Saturday, April 4, 2009

not just brown vs. white: the complex carb

So in preparing to write this, I googled complex carbs, and found this article from the diet channel. It's all about simple vs. complex carbs, and explains it better than I thought I could (the address is at the bottom-I couldn't get a link to work)
Simple carbohydrates
These are just what they sound like: simple sugars. Simple sugars are quickly converted to glucose in your body . Simple carbohydrates include naturally occurring sugars and are most usually found in refined and processed foods, including white breads, sugary beverages and candy.

Complex carbohydrates
Complex carbs are more slowly digested and almost always found in foods more healthful than their simple counterparts. You find complex carbohydrates in:

•Whole grain foods

Health benefits of complex carbohydrates
There are numerous health-related reasons why you should increase your complex carbs, while decreasing the amount of simple sugars in your diet:

1. Complex carbs aid weight management
Foods that are high in complex carbohydrates are often lower in calories. It generally takes more time to eat 100 calories of a banana than it does to consume 100 calories of soda. Calorie for calorie, complex carbohydrates are more satisfying and the calories add up more slowly when compared to simple carbs.

2. Fiber keeps your feeling full longer
Most Americans don’t get the recommended amount of fiber per day: 25 grams for women and 38 grams for men. Increasing your complex carbohydrate foods always means an associated rise in fiber intake. And fiber helps you feel fuller for longer, meaning you’ll feel the need to eat less often.

3. Complex carbs contain nutritional benefits
There is no limit to the amount of nutritional benefits you get from switching to complex carbohydrates. These foods contain vitamins, minerals, phytochemicals and other nutrients that are rarely present in simple-sugar food items.

Be a smart consumer: choose complex carbs over simple carbs
People and dieters alike are finally waking up to the fact that carbs are not the enemy . The recent focus on the detriments of low-carb diets has had a positive effect—there’s a renewed interest in the benefits of complex carbohydrates and whole grains.

But beware; food manufacturers are exploiting this interest with numerous ways to confuse complex-carb seekers. A good whole grain food choice should be made primarily from whole grains. It sounds intuitive, but it’s easy to get misled:

Be wary of misleading food labels
Regulation surrounding labeling claims on whole grain foods is weak. Any food with a modicum of whole grain in it can be labeled “whole grain”. Check the ingredient list: if “enriched” is in the first ingredient, put it back on the shelf. Look for the word “whole” in the first ingredient to assure it is indeed a good whole grain food.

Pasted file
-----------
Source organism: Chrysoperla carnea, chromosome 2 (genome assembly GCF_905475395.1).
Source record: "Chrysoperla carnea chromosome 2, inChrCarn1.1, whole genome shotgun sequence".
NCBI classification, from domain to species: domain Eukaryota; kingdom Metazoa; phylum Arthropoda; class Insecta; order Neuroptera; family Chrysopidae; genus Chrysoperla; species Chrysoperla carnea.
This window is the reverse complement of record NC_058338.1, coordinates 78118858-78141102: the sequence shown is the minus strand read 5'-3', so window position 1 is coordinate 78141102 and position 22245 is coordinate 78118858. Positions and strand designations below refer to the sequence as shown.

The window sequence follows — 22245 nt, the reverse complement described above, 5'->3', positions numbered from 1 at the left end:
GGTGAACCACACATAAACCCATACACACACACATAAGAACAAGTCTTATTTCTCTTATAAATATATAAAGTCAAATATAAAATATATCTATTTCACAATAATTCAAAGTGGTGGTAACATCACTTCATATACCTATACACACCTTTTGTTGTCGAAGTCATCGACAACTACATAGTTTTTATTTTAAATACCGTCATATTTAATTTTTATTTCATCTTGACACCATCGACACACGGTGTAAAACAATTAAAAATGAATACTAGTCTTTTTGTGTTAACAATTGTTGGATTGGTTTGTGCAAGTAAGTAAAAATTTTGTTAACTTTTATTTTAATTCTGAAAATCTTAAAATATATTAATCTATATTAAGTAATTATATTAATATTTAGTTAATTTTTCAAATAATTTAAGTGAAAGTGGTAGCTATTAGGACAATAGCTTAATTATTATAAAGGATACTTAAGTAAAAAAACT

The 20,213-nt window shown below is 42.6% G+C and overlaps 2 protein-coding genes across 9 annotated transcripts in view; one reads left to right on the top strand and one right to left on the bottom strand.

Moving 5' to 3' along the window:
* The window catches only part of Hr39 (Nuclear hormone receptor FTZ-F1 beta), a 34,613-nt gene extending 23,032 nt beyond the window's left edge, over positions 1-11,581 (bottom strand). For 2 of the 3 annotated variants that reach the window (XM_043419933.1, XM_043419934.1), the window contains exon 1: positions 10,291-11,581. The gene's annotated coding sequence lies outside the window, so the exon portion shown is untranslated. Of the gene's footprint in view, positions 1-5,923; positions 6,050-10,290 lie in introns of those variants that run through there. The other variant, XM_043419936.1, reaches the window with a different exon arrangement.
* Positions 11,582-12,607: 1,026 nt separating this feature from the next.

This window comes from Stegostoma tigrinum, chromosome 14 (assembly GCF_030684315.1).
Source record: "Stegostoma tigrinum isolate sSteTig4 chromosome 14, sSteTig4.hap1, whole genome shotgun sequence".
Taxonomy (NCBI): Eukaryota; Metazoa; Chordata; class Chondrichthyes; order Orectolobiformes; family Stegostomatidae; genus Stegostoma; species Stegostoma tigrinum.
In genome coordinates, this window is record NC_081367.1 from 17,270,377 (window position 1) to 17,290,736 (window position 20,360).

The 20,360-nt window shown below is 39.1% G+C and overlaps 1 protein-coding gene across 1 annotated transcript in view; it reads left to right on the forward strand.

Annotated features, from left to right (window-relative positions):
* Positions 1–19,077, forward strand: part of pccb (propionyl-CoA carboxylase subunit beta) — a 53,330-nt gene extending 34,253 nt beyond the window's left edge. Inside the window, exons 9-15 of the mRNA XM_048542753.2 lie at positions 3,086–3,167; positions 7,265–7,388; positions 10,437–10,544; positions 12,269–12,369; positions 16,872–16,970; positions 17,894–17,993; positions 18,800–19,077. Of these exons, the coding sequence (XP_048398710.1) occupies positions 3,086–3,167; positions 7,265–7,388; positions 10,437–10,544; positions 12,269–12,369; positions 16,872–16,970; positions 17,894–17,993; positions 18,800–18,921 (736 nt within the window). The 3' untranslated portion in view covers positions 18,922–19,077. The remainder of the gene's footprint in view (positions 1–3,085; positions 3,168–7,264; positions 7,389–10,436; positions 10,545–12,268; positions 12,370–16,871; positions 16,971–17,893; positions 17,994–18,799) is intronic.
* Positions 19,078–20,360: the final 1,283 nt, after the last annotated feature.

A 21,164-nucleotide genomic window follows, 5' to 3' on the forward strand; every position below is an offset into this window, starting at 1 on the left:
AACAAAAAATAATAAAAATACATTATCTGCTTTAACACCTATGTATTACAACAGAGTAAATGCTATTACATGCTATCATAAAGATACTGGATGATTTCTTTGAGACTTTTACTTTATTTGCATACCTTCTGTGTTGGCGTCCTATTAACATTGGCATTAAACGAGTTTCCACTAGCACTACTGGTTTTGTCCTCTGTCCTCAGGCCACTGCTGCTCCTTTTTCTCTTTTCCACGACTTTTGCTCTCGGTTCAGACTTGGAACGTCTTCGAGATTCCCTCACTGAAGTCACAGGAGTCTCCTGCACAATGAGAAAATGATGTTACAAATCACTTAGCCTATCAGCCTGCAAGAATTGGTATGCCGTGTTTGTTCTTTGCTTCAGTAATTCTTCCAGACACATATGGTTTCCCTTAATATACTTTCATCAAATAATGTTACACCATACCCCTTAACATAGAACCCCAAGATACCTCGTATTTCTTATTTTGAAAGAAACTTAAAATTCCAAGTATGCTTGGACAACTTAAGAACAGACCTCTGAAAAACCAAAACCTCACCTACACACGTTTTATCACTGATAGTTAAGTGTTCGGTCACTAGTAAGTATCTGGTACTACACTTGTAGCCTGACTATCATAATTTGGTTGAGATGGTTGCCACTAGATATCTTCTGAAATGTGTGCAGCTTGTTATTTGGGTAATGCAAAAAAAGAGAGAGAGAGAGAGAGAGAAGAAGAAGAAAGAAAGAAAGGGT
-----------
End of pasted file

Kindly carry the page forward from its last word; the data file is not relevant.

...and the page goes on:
Keep an eye out for the fiber content in your food
The truth is in the label, and particularly the “fiber” section of the label. A good serving of whole grains will have 3 grams of fiber or more per serving. Only choose breads, pastas, cereals and grains that meet this requirement.

You can’t go wrong with eating fresh fruit and vegetables
These are your best low-calorie sources of complex carbohydrates. They are packed with nutrients and fiber and make great snacks throughout the day.

Balancing carbs, proteins, and fat is key
Keeping your carbohydrates to 55-60% of your total calories is a good way to divvy up your nutrients. Follow this rule of thumb: “Make half your grains whole” and eat 5 servings of fruit and vegetables a day. These strategies will ensure that your complex carbohydrate intake is adequate.
As for the brown and white argument, it kind of goes hand-in-hand with complex carbs. "Browns" are more difficult for your body to digest than "whites", aiding in helping you feel fuller longer, and burning more calories (basic metabolic rate). This is why we see TONS of arguments for whole wheat, brown rice, oatmeal, and other WHOLE grains.

My best example is found in bread, but can be transferred to anything...White bread is made of white flour, wheat has been striped of its outer shell where only the "insides" are used. Basically, production has eliminated the need for your body to digest the outer layer (bran), making it easier for your body to convert the 'flour' molecule to a glucose molecule (our bodies convert carbs to glucose for energy). The easier the conversion, the faster the digestion process, the less full we feel (because we are only eating part of the wheat kernel), and the less calories we burn, the more we want to eat.

This example can be transferred to rice, and other grains. ANY time you get the WHOLE grain, you are choosing a better product for your health, and increasing your chances for successful, long-term weight loss.

So, in conclusion, carbs are not the bad guy, but you have to be smart in the type of carbs you choose..yes bread is better than a cookie, but if it is white bread, chances are that it isn't that much better.



Your blog is always so informative. I love it! Thanks for sharing!

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